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6-8 > Human Body
Grade level: 6-8 Subject: Human Body Duration: One class period
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Students will understand the following:
1. People can track body changes during puberty by close observation and accurate record keeping.

For this lesson, you will need:
Blank notebooks
Camera for snapshots
Access to scales and tape measures for students to weigh themselves and track other measurements

1. Although this activity will probably take no more than one class period to set up, explain to students that the activity itself will proceed over the course of a semester or the whole academic year. To avoid misunderstandings at home, consider informing parents or guardians about this activity before you assign it to students.
The activity calls for keeping a growth diary for self-observation and reflection. The end products will include (a) a print or electronic notebook that students will enjoy reviewing and perhaps sharing with others later in life and (b) a personal essay about the process of maintaining the notebook for the semester or year. (The notebook, you might point out, has a bonus, too: It gives students practice in keeping accurate records during firsthand research, which is a kind of research that students will need to conduct for high school and college projects.)
2. The single most important fact to share with students about their growth diaries is that they will remain confidential. Neither you, the teacher, nor classmates should at any time have access to anyone else’s growth diary. Students’ growth diaries need never come to school.
3. At the beginning of the semester or year, present each student with a head photo of himself or herself. Tell each student to paste his or her photo in the front of a notebook he or she will use for observation and reflection notes. If possible, also present students with a 30-second audiotape or digitized recording of their speaking voices. The notebook can take a variety of physical forms, or it may even be electronic.
4. At this time, too, show students how to set up their notebook pages in columns and rows to keep track of the data they will collect on a regular basis during the rest of the semester or year: date, height, weight, chest measurement, hip measurement, waist measurement, timbre of voice, and skin condition. Advise students to designate one section of their notebook as a journal, in which they will go beyond recording data tocommenton their physical changes (or lack of changes) and accompanying emotional changes. Another part of the notebook can function as a scrapbook or daybook, in which students place clippings that capture their emotions while they are keeping growth diaries; the clippings might be lines from poems or songs that they particularly identify with.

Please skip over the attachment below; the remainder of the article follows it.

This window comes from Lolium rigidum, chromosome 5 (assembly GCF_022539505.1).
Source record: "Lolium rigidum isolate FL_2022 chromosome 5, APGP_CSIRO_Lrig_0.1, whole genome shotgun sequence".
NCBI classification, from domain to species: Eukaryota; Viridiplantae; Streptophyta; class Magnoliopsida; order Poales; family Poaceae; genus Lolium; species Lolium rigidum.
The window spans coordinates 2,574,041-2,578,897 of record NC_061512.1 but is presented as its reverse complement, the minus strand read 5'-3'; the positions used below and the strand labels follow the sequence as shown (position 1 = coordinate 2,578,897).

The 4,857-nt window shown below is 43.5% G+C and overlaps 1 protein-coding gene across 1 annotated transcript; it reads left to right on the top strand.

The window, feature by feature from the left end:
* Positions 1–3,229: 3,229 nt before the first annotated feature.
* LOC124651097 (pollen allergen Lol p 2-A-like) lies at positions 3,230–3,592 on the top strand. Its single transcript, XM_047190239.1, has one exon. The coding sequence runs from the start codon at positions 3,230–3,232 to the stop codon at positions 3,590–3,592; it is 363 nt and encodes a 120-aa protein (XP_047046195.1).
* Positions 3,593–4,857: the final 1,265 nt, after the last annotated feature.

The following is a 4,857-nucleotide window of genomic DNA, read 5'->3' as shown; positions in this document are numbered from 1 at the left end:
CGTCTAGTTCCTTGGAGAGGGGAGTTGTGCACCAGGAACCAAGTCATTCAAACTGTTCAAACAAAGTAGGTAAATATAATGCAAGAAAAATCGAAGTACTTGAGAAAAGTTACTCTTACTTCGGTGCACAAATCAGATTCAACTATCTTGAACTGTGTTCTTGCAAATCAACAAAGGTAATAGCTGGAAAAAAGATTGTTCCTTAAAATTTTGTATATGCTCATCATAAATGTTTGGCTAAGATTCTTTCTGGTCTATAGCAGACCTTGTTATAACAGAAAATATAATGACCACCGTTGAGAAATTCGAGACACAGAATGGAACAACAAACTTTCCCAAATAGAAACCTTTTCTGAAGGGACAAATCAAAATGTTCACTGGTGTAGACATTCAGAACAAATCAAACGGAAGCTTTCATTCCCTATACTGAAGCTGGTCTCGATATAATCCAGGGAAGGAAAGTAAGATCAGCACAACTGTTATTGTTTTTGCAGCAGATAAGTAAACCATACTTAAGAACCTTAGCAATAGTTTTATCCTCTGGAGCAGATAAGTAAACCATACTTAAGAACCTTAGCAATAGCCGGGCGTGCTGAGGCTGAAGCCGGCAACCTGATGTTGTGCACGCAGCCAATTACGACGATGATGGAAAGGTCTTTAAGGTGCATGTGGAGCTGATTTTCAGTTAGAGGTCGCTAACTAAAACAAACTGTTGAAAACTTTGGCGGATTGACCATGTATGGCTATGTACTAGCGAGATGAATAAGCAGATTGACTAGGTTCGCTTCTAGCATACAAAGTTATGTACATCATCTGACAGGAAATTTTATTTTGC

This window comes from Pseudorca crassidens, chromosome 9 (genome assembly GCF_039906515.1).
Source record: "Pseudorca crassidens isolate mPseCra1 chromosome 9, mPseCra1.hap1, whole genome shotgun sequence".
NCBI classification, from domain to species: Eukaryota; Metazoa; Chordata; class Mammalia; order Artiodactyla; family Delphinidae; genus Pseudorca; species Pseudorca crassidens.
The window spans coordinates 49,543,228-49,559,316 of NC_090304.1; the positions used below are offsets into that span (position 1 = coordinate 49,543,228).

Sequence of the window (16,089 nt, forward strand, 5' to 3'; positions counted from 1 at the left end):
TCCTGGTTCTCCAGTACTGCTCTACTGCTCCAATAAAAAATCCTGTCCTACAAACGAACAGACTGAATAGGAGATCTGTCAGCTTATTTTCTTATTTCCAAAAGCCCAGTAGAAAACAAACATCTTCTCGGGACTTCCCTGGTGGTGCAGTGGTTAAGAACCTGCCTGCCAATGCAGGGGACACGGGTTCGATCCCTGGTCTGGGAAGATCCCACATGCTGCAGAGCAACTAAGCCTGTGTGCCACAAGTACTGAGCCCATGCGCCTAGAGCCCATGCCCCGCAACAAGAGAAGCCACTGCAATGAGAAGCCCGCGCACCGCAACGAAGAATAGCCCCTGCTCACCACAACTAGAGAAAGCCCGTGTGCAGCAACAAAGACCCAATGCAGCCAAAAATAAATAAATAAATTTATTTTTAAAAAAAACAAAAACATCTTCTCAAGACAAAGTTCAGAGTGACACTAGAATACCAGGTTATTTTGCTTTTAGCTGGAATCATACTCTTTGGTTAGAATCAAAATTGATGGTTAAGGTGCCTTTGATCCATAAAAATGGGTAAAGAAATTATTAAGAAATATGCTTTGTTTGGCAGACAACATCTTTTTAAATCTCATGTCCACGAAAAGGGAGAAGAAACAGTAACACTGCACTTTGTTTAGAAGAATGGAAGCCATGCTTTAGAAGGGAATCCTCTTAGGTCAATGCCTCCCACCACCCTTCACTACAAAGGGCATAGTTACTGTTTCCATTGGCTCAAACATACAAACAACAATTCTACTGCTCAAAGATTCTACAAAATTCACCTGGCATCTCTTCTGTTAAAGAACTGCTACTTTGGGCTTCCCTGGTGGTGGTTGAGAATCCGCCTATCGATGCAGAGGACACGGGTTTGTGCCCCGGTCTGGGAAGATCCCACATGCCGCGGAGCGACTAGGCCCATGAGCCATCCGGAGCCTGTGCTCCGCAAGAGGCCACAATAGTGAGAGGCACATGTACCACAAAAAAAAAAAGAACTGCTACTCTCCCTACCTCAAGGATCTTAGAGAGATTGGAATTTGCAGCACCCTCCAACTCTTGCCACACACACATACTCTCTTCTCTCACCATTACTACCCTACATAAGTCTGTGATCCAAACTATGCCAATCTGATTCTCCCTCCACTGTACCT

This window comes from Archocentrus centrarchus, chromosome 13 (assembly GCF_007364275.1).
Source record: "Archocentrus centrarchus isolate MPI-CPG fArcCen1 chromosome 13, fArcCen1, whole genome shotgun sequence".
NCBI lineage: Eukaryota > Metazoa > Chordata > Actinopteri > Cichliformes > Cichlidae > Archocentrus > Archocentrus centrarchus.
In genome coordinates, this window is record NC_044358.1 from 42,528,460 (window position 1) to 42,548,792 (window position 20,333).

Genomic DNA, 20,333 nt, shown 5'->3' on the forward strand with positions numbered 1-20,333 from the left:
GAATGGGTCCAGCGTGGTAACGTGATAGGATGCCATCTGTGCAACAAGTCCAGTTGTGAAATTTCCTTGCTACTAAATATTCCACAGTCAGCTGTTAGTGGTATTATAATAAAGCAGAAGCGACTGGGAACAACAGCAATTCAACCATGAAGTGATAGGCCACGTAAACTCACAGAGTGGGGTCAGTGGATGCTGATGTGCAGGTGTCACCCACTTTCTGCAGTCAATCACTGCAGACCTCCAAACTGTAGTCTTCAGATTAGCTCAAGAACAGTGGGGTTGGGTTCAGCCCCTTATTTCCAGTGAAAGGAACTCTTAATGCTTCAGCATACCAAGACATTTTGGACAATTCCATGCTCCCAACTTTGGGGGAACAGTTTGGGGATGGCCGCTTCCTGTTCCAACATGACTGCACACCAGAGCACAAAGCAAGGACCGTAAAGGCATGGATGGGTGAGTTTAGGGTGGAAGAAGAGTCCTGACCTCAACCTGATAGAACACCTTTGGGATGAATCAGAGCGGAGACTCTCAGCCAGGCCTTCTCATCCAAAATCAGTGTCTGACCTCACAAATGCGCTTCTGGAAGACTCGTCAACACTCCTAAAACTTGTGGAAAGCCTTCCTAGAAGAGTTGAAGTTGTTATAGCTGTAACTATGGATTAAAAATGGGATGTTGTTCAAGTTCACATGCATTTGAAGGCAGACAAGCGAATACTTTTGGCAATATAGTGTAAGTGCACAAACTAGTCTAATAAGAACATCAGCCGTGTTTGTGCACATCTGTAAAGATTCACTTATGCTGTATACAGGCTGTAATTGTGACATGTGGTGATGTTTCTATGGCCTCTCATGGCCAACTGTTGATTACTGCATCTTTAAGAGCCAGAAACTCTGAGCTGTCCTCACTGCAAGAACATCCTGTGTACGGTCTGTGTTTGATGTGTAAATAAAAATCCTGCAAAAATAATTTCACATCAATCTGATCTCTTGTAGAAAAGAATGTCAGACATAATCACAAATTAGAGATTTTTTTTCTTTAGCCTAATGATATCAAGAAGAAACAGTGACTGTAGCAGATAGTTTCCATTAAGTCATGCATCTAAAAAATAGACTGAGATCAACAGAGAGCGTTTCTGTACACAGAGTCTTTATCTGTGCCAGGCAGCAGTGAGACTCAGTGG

5. As necessary, tell students in more detail what you mean by asking them to “comment on their physical changes . . . and accompanying emotional changes”: Explain that it is not unusual for young adolescents to feel pride or embarrassment, excitement or fear, as they grow. Those emotions are what you want students to keep track of so that they will be able to remember them when they are older.
6. As the semester or year progresses, remind students that you are expecting them to keep up their growth diaries. Toward the end of the semester or period, present students with a second picture and sound track of themselves to include in their growth diaries.
7. Also toward the end of the semester or year, tell students more about the personal essay that you expect from each of them about the process of keeping the growth diary for the semester or year. Go over what the personal essay should contain:
  • A clear thesis statement that is not merely a fact but that states a position or argument—in this case about the process of keeping the growth diary
  • Coherent and unified paragraphs with topic sentences
  • Support for the thesis statement and topic sentences: examples, statistics, sound opinions, and other details
  • A strong ending—perhaps a suggestion for future classes that keep growth journals
  • A title
Explain that the challenge in writing these personal essays is for students to make clear to you what they thought of keeping the growth journal—plusses and minuses of the process—without divulging intimate feelings that they do not want to share with you.
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Not applicable
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Discussion Questions

1. Puberty is often referred to as a “roller coaster ride.” Debate whether this metaphor accurately represents the difficulties, challenges, and rewards of the human development toward adulthood.
2. Both boys and girls go through a wide variety of physical and emotional changes during their teens. Discuss how boys’ and girls’ experiences of adolescence are similar and different.